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Family dynamics can easily change. There are times when relationships become negative for many different reasons. The most challenging relationship can be between a parent and their adult child. When this relationship goes bad, the grandchildren could be involved. The adult child may not want to let their parents have a relationship with their children for a number of reasons. In the state of New York, grandparents do have certain legal rights.
There are many families in New York where couples break up, divorce or legally separate. This can impact more than the main family members. It can also affect where a child lives and who is permitted to see them. A grandparent(s) ability to see and be part of their grandchild’s life may change dramatically. They may have to take legal action to maintain a relationship with their grandchild.
In the state of New York, these rights can be sought after by grandparent(s) as well as other nonparental relatives. This includes stepparents, adoptive parents, uncles, aunts and more. The main legal criteria are that the individual(s) seeking visitation or custody have a substantial relationship with the child. When a New York court considers what is a substantial relationship, it will look for proof that a strong bond has been formed between the child and non-parent relative or guardian. It can be a challenge for individual(s) seeking noncustodial parents rights. New York Courts have found in many cases that the relationship of grandparent(s) and extended family members or guardians can have a very positive effect on the well-being of a child. They have made it possible for those petitioning for visitation to be part of a child’s life as long as it is a positive experience for everyone involved.
Best Interest Of The Child
Once a court has established that grandparent(s) or others have standing in a case, the next step is to proceed with the request for visitation or custody. The court will make certain that the child’s parent or legal guardian is given notice of the action of the grandparent(s) or others. The court will then make its decision based on what it considered to be in the child’s best interests.
Grandparents and others in New York are able to legally petition a court for visitation and even custody of a child. This is only possible if the grandparent(s) or others have legal standing. This means they must meet certain legal criteria in order for their case to be brought before a New York court. They will have standing if one or both of the child’s parents are deceased. There could be extraordinary situations where the court needs to intervene in the life of a child and hear the case. Should grandparents or others have legal standing, it does not guarantee them visitation rights or custody. It only gives them the right to seek a remedy for their situation from the court.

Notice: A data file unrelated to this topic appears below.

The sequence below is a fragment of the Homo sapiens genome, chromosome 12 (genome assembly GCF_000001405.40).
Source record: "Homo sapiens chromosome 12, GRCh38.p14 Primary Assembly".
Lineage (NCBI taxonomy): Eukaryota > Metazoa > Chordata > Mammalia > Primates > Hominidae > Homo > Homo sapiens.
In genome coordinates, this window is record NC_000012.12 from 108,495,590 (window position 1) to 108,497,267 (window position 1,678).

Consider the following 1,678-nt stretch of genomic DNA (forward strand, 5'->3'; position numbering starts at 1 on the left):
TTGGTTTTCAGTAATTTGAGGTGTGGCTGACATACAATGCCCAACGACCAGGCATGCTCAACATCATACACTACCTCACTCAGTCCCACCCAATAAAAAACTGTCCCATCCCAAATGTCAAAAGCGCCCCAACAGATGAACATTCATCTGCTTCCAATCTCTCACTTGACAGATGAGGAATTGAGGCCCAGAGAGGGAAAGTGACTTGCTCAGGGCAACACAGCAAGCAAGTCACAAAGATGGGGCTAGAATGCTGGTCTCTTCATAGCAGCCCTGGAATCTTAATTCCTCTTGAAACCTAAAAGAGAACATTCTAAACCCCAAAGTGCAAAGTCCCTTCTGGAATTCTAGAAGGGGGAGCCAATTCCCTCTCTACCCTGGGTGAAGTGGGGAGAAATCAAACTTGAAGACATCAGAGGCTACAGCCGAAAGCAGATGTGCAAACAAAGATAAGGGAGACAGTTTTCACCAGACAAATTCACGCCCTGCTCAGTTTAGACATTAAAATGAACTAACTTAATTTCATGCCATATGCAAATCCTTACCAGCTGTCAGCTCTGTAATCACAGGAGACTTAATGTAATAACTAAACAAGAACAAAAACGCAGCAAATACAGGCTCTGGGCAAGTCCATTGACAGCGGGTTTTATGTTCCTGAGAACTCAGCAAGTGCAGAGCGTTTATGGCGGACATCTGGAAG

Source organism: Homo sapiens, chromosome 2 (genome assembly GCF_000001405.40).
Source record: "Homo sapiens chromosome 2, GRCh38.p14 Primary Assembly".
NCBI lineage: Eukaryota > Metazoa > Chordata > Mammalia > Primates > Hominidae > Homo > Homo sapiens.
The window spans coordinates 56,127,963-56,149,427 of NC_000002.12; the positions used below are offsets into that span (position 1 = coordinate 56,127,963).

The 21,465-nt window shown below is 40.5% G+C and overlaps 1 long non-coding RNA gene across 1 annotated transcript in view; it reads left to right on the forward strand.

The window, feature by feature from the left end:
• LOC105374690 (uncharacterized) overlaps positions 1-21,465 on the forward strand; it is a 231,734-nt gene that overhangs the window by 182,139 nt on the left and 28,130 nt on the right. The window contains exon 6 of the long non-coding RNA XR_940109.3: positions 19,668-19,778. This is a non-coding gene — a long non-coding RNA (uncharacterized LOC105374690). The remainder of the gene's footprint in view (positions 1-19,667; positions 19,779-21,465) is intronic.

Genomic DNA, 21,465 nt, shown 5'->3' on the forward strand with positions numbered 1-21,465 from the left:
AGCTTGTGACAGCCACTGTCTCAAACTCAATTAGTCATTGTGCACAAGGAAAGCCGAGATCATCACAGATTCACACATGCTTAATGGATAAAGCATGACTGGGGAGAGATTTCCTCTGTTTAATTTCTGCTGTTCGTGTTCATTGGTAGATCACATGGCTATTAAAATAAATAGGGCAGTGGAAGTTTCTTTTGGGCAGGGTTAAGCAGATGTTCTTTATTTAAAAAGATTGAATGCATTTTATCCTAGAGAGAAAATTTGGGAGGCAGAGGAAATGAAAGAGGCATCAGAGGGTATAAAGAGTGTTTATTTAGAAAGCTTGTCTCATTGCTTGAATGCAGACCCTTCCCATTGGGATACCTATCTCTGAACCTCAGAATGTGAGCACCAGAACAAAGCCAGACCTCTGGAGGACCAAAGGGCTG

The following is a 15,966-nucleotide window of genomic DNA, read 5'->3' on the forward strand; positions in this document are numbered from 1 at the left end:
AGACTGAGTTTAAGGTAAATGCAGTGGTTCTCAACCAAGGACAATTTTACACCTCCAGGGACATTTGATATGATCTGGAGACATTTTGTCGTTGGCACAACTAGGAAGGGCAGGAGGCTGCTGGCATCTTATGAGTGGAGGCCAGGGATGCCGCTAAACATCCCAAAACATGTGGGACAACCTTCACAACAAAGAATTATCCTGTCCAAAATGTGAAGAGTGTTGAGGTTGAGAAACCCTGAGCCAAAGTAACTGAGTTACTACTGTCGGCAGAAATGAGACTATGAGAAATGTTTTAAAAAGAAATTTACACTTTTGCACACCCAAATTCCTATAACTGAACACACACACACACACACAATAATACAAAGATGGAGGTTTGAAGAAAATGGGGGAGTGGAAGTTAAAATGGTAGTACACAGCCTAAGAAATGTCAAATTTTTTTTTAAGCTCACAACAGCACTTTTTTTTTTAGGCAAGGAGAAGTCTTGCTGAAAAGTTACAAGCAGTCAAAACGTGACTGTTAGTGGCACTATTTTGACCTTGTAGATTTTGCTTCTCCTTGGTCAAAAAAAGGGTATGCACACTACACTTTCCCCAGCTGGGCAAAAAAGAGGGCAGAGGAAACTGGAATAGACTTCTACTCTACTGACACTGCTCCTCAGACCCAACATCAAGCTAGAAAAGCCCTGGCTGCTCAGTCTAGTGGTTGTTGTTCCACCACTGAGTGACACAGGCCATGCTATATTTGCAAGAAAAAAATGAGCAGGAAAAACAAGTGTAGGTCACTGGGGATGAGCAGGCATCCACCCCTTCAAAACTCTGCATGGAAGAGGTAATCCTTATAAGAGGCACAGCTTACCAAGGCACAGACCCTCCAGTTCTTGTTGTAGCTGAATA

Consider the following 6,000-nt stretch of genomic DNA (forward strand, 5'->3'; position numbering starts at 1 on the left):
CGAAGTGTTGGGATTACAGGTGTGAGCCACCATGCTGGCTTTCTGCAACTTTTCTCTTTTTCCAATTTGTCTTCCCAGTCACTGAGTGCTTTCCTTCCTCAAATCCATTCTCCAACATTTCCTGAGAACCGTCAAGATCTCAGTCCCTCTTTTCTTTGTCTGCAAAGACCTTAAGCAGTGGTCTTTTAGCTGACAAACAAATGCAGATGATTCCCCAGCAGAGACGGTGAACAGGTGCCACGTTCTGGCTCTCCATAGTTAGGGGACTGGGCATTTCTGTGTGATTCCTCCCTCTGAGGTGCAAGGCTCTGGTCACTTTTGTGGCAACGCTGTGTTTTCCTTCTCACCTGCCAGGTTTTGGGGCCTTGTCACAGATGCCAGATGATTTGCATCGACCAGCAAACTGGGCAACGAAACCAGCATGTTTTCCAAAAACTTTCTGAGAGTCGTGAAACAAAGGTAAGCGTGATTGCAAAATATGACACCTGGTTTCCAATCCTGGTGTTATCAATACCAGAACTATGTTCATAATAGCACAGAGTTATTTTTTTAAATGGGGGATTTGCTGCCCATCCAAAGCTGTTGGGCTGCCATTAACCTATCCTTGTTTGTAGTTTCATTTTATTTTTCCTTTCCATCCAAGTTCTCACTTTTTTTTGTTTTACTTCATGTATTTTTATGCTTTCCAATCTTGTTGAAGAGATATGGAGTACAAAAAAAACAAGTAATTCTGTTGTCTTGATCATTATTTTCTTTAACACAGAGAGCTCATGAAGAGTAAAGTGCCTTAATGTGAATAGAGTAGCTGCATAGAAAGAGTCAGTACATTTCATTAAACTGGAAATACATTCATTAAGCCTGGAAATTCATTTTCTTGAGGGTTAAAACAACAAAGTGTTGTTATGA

There are some common extraordinary circumstances that give grandparents and others standing. The parents voluntarily give up their legal right of care and control concerning the child to grandparent(s) or others who are seeking these legal rights. A parent has not been in contact with their child for at least twenty-four consecutive months. The child has lived in the household of the grandparent(s) or others during this the two year period of parental absence. Extraordinary circumstances also cover a situation where a parent abandoned their child. It is also can exist when a parent is mentally or physically unfit to care for their child.
It is the burden of the grandparent(s) or others to prove their visitation or custody is in the child’s best interests. There are a number of factors that can provide such proof. Their prior relationship with the child and their efforts to maintain a relationship with the child. They need to show why the parent(s) opposition to their visitation or custody is not based on any actual negative factors. A New York family court will listen to all of the evidence. It can be a difficult task to weigh the benefits of having grandparent(s) or others in a child’s life against the wishes of the parent(s). The court will consider the reasons parent(s) do not want the grandparent(s) or others to visit or have custody. Should a court rule against the grandparent(s) or others, it may be difficult to overcome this during the appellate process.